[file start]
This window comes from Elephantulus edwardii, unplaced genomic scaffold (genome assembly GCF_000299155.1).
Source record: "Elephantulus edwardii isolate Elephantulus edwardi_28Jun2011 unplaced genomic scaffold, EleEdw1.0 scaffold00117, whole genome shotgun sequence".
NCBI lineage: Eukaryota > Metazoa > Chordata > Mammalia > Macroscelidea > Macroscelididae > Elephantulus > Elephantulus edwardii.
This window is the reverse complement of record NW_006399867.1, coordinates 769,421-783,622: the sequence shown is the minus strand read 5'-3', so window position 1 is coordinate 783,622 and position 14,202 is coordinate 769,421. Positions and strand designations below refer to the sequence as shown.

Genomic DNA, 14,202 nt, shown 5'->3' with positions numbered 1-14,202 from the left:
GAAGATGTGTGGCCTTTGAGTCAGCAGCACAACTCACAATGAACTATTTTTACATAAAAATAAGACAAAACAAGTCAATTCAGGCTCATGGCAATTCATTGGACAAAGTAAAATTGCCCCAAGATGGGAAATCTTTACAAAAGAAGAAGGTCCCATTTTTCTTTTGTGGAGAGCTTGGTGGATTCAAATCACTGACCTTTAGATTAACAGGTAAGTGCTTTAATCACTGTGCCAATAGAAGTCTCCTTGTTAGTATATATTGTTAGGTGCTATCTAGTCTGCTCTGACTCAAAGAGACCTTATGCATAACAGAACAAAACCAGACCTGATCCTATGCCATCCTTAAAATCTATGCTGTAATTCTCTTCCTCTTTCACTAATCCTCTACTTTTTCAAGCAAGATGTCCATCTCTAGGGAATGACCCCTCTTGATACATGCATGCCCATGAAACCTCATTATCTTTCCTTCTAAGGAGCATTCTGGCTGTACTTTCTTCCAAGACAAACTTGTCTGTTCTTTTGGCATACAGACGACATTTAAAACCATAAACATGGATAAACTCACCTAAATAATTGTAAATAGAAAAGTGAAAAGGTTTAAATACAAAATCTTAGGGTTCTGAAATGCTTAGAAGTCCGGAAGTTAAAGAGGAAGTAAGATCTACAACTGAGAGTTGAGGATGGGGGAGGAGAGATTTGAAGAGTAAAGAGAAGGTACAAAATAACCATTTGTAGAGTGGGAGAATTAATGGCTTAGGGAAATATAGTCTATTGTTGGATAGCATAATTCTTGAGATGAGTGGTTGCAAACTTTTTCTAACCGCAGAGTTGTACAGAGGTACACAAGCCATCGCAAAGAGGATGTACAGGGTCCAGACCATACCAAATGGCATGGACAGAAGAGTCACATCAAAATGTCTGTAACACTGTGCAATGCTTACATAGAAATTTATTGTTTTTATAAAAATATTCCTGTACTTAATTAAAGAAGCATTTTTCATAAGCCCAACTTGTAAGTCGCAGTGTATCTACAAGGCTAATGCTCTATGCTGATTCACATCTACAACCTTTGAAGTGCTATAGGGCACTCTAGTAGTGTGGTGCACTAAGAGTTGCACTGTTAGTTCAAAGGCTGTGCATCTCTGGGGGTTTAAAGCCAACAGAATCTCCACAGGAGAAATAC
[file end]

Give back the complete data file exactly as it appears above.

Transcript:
This window comes from Elephantulus edwardii, unplaced genomic scaffold (genome assembly GCF_000299155.1).
Source record: "Elephantulus edwardii isolate Elephantulus edwardi_28Jun2011 unplaced genomic scaffold, EleEdw1.0 scaffold00117, whole genome shotgun sequence".
NCBI lineage: Eukaryota > Metazoa > Chordata > Mammalia > Macroscelidea > Macroscelididae > Elephantulus > Elephantulus edwardii.
This window is the reverse complement of record NW_006399867.1, coordinates 769,421-783,622: the sequence shown is the minus strand read 5'-3', so window position 1 is coordinate 783,622 and position 14,202 is coordinate 769,421. Positions and strand designations below refer to the sequence as shown.

Genomic DNA, 14,202 nt, shown 5'->3' with positions numbered 1-14,202 from the left:
GAAGATGTGTGGCCTTTGAGTCAGCAGCACAACTCACAATGAACTATTTTTACATAAAAATAAGACAAAACAAGTCAATTCAGGCTCATGGCAATTCATTGGACAAAGTAAAATTGCCCCAAGATGGGAAATCTTTACAAAAGAAGAAGGTCCCATTTTTCTTTTGTGGAGAGCTTGGTGGATTCAAATCACTGACCTTTAGATTAACAGGTAAGTGCTTTAATCACTGTGCCAATAGAAGTCTCCTTGTTAGTATATATTGTTAGGTGCTATCTAGTCTGCTCTGACTCAAAGAGACCTTATGCATAACAGAACAAAACCAGACCTGATCCTATGCCATCCTTAAAATCTATGCTGTAATTCTCTTCCTCTTTCACTAATCCTCTACTTTTTCAAGCAAGATGTCCATCTCTAGGGAATGACCCCTCTTGATACATGCATGCCCATGAAACCTCATTATCTTTCCTTCTAAGGAGCATTCTGGCTGTACTTTCTTCCAAGACAAACTTGTCTGTTCTTTTGGCATACAGACGACATTTAAAACCATAAACATGGATAAACTCACCTAAATAATTGTAAATAGAAAAGTGAAAAGGTTTAAATACAAAATCTTAGGGTTCTGAAATGCTTAGAAGTCCGGAAGTTAAAGAGGAAGTAAGATCTACAACTGAGAGTTGAGGATGGGGGAGGAGAGATTTGAAGAGTAAAGAGAAGGTACAAAATAACCATTTGTAGAGTGGGAGAATTAATGGCTTAGGGAAATATAGTCTATTGTTGGATAGCATAATTCTTGAGATGAGTGGTTGCAAACTTTTTCTAACCGCAGAGTTGTACAGAGGTACACAAGCCATCGCAAAGAGGATGTACAGGGTCCAGACCATACCAAATGGCATGGACAGAAGAGTCACATCAAAATGTCTGTAACACTGTGCAATGCTTACATAGAAATTTATTGTTTTTATAAAAATATTCCTGTACTTAATTAAAGAAGCATTTTTCATAAGCCCAACTTGTAAGTCGCAGTGTATCTACAAGGCTAATGCTCTATGCTGATTCACATCTACAACCTTTGAAGTGCTATAGGGCACTCTAGTAGTGTGGTGCACTAAGAGTTGCACTGTTAGTTCAAAGGCTGTGCATCTCTGGGGGTTTAAAGCCAACAGAATCTCCACAGGAGAAATAC